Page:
Getting the “Feel” of a Song.

We recently had a uke session based around the  “C, Am, F and G chord progression and there were so
many songs that the session lasted for hours. The striking thing to come out of all this was the huge
range of different styles, rhythms, and feel from the same progression. Well sometimes we had to
change the key to suit the singers but the progression was the same; for example in the key of G it
becomes G, Em, C and G. Or as it is known by the chord numbering system 1,6minor, 4 and 5.
The songs ranged from the mildly drippy old hippie number “Where have all the Flowers Gone”, to the
mildly outrageous “Twist”  by Chubby Checker”.
Here are a few more;
Diana
Young Love, First Love (They say for every boy and girl)
Why Must I be A Teenager in Love? (Dion)
Where Oh Where Can My Baby Be?
The Bristol Stomp
The Duke of Earl 
Who Put the Bomp in the Bomp-Shi-Bomp-Shi-Bomp?
Santa Catalina (the Island of Romance, Romance, Romance, Romance)
The Three Fishes
Lollipop
A White Sport Coat and a Pink Carnation
Will You Love Me Tomorrow? (Tonight's the night - the Shirelles)
I Was a Fool (Poor little fool, oh yeah, I was a Fool ...)
Come Softly to Me
All I Have to Do is Dream
Breaking Up is Hard to Do
Come Go With Me
Dream Lover
Blue Moon
Earth Angel
Heart and Soul
Hey Paula
In the Still of the Night
Little Darlin'
Poor Little Fool
Runaround Sue
Sherry
Silhouettes
Tears on My Pillow
What's Your Name
Why Do Fools Fall in Love?
You Send Me

So whats the point??

Each song has its own unique feel and rhythm. Whether it be funky Mowtown, calypso, reggae, waltz,
rock, ballad, country or whatever it can be expressed through your strumming technique. When playing
a song we need to find and express the rhythm, as nothing will kill a song quicker than the dreaded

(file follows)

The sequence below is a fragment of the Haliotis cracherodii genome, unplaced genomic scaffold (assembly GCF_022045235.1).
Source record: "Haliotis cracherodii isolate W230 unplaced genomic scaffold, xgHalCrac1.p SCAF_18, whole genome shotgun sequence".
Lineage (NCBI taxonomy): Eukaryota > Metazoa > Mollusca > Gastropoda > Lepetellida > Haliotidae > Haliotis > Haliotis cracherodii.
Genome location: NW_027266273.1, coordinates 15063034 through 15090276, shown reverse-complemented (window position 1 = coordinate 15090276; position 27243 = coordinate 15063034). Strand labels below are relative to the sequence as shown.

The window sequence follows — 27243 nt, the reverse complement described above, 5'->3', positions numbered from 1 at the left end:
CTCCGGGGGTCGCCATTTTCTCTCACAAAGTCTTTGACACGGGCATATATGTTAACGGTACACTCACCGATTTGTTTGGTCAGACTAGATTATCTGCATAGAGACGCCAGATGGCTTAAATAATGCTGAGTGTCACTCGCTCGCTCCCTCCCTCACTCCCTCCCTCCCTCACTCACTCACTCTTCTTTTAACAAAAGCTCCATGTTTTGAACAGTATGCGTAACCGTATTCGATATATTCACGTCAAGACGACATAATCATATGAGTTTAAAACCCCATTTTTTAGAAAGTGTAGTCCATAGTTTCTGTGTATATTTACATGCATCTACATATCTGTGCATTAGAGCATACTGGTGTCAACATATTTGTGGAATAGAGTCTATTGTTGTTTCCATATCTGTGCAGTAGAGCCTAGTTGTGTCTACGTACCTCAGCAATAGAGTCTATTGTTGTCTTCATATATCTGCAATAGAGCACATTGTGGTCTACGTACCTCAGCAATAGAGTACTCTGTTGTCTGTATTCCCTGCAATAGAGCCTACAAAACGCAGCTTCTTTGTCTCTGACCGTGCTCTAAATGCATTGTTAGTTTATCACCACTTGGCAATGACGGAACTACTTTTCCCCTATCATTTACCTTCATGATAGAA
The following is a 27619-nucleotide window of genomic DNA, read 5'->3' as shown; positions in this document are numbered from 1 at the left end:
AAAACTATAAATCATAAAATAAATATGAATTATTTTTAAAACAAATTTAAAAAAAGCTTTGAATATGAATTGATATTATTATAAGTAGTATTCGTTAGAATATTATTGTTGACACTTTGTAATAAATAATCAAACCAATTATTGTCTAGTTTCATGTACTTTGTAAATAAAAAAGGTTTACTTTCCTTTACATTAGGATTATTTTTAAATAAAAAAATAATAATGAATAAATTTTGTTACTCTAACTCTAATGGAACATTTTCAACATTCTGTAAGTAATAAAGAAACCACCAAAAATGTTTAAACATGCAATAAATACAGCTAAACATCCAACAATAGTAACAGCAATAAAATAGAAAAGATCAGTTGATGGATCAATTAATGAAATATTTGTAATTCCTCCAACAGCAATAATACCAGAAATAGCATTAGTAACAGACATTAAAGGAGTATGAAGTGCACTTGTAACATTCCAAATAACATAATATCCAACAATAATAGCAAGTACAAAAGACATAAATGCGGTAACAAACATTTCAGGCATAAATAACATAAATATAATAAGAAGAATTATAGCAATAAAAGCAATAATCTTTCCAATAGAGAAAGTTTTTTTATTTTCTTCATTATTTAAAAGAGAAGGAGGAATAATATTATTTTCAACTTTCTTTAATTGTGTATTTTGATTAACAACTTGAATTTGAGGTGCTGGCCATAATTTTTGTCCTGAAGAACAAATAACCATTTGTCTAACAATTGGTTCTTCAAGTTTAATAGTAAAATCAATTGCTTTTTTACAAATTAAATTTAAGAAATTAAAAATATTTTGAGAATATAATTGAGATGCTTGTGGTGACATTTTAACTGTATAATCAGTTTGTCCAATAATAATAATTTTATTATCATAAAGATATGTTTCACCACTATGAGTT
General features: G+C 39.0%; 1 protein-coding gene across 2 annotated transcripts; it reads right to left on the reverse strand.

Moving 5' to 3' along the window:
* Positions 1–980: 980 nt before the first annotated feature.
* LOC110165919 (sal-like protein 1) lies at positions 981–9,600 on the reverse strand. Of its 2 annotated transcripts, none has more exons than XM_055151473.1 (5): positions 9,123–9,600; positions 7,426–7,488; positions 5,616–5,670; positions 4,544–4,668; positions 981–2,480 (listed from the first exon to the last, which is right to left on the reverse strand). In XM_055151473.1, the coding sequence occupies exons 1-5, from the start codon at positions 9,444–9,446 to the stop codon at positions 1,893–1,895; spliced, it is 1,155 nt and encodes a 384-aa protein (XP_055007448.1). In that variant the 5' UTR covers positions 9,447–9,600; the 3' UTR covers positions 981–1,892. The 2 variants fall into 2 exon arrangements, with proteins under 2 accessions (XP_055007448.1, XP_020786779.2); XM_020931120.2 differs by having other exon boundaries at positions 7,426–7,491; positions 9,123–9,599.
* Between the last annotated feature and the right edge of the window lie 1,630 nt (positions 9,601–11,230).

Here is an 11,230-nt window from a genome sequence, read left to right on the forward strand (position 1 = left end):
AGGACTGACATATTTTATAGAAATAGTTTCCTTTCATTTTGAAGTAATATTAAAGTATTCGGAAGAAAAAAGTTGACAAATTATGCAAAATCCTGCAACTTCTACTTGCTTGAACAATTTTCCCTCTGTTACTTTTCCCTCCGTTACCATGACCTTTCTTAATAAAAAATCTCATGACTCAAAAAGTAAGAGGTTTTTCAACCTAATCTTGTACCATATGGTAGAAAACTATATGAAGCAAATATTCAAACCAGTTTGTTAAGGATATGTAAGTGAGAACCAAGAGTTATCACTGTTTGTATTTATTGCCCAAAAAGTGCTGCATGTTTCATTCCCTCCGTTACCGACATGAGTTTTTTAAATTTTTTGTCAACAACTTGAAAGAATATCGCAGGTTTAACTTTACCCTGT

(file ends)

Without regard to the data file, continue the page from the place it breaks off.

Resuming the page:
repetitive strum mania.

The first thing to do is to relax and free up your strumming hand, allowing it to play along with the
song. Keep time with your foot and not your strumming hand.
Now, find the essence of the song. Put your uke aside and ecome a drummer, listen to the song and
play along to the rhythms with your hands. Develop a keen sense of what makes the song work. If you
are game then change the rhythmic structure of the song to something new. Play loose and fast with
both hands on your knees or table top. When you are happy with that pick up the uke and strum along
to the song with muted strings. That means loosely holding the strings with your fret hand so that you
play percussion. Because you have no chords to think about you can give your undivided attention to
the rhythm.
You will need to develop your own strum technique that is varied and flexible and can be rearranged to
suit each song. Practice muted strumming at every opportunity, pick up the uke and play with the
commercials on the TV, the radio, or just play along with a tune in your head. Tap your fingers to
songs, dance.

Tip; watch some Mowtown hits on YouTube, sing along and copy the dance moves, then play the song
whilst dancing.
You will look like a complete idiot but your music will be sensational.